ESPE Abstracts (2019) 92 P1-71

Clinical, Biochemical and Echocardiographic Evaluation of Patients with Congenital Rickets Due to Maternal Vitamin D Deficiency

Atilla Cayir 1, Ali Akyigit2, Ufuk Utku Gullu3, Hasan Kahveci4, Duran Yildiz4, Erdal Kurnaz1, Dogus Vuralli 5, Abdulkadir Kaya6, Huseyin Demirbilek5


1Training and Research Hospital, Department of Pediatric Endocrinology, Erzurum, Turkey. 2Training and Research Hospital, Department of Pediatrics, Erzurum, Turkey. 3Training and Research Hospital, Department of Pediatric Cardiology, Erzurum, Turkey. 4Training and Research Hospital, Department of Neonatology, Erzurum, Turkey. 5Hacettepe University Faculty of Medicine, Department of Pediatric Endocrinology, Ankara, Turkey. 6Training and Research Hospital, Erzurum, Turkey


Objective: Vitamin deficient (VDD) rickets can manifest with skeletal (hypocalcemia, hypophosphatemia, elevated serum alkaline phosphatase and defective bone mineralization) and extra-skeletal findings. There are certain number of case reports and limited number of small scale studies reporting dilated cardiomyopathy due to VDD rickets.

The aim of the present study is to evaluate the clinical, biochemical and echocardiographic features of neonates with congenital rickets due to maternal vitamin D deficiency.

Patients and Methods: In this prospective cross-sectional observational study 148 neonates with the diagnosis of VDD rickets were recruited. Serum calcium, magnesium, albumin, phosphorus, alkaline phosphatase, parathyroid hormone (PTH), and 25(OH)D3 was measured. A low serum calcium elevated PTH and low 25(OH)D3 was defined as VDD rickets. Presentation at postnatal first month was considered as congenital rickets. Echocardiographic evaluation was performed to all patients. Echocardiographic measurement was assessed according to American Echocardiography Association Pediatric Echocardiography guideline. Vitamin D3 and oral calcium were administered to all patients, and a biochemical recovery was achieved in all. Following remission of clinical and biochemical VDD rickets, a control echocardiography was performed.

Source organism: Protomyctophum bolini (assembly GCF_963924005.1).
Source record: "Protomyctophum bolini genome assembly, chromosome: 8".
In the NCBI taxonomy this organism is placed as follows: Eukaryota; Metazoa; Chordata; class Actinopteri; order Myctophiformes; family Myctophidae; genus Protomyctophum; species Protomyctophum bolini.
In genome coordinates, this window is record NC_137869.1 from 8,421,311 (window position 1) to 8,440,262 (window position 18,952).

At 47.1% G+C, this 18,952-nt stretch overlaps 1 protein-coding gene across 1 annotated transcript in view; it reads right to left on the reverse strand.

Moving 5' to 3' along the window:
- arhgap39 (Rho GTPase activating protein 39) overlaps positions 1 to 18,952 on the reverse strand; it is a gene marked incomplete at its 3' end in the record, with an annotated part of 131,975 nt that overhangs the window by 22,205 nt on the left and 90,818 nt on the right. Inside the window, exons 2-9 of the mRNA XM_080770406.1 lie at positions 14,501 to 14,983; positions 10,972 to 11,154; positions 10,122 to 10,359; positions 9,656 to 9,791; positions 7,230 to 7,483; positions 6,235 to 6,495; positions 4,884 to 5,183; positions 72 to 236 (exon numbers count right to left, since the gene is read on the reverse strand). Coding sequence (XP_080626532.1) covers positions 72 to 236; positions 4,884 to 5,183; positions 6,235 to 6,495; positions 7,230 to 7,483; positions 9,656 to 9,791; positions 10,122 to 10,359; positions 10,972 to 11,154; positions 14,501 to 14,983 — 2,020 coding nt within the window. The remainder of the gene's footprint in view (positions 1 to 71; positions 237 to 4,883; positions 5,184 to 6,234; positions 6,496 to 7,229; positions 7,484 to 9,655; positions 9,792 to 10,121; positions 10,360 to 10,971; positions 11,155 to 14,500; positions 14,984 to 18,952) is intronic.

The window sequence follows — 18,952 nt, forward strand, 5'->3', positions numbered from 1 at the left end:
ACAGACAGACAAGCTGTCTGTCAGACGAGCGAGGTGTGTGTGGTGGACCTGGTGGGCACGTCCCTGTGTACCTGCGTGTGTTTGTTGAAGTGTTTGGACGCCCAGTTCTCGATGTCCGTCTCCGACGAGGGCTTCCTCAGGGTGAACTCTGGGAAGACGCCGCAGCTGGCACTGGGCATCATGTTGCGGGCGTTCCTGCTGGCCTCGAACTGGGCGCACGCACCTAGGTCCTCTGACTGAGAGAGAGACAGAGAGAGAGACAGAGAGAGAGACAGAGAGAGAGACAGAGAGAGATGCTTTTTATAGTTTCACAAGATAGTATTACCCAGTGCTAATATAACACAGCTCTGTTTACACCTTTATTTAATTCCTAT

Results: The study included 148 cases (95 male). 119 out of 148 (80.4%) were presented at the first 72 hours. The presenting laboratory features for VDD rickets, echocardiographic parameters for evaluation of dilated cardiomyopathy at presentation and after treatment were shown in Table 1. In the echocardiographic evaluation, none of patients had dilated cardiomyopathy.

Table 1. Clinical and echocardiographic characteristics of cases
Mean±SD (n=148)
Calcium (mg/dl)7.1±0.5
Phosphorous (mg/dl)6.3±1.2
ALP (U/L)224.0±82.7
PTH (pg/ml)133.6.±79.5
Mg (mg/dl)1.8±0.2
25(OH)D3 (ng/ml)5.5±2.4
Maternal 25(OH)D3 (ng/ml)7.1±3.5
Pre-treatmentPost-treatmentP value
EF (%)69.3± 6.170.6± 5.9>0.05
SF (%)37.8±4.338.2±4.0>0.05
LVEDd (cm)2.02±0.161.94±0.24>0.05
LVESd (cm)1.48±0.121.49±0.14>0.05

Conclusion: To the best of our knowledge, in this largest cohort of patients with congenital rickets due to maternal vitamin D deficiency, the echocardiographic evaluation did not show dilated cardiomyopathy in any of 148 cases, despite all presented with hypocalcemia and vitamin D deficiency. Absence of dilated cardiomyopathy can be attributed to early diagnosis and lack of prolonged exposure to the hypocalcemia. However, the exact underlying aetiology should be extensively investigated in all cases with dilated cardiomyopathy who presented with hypocalcemia and VDD rickets.

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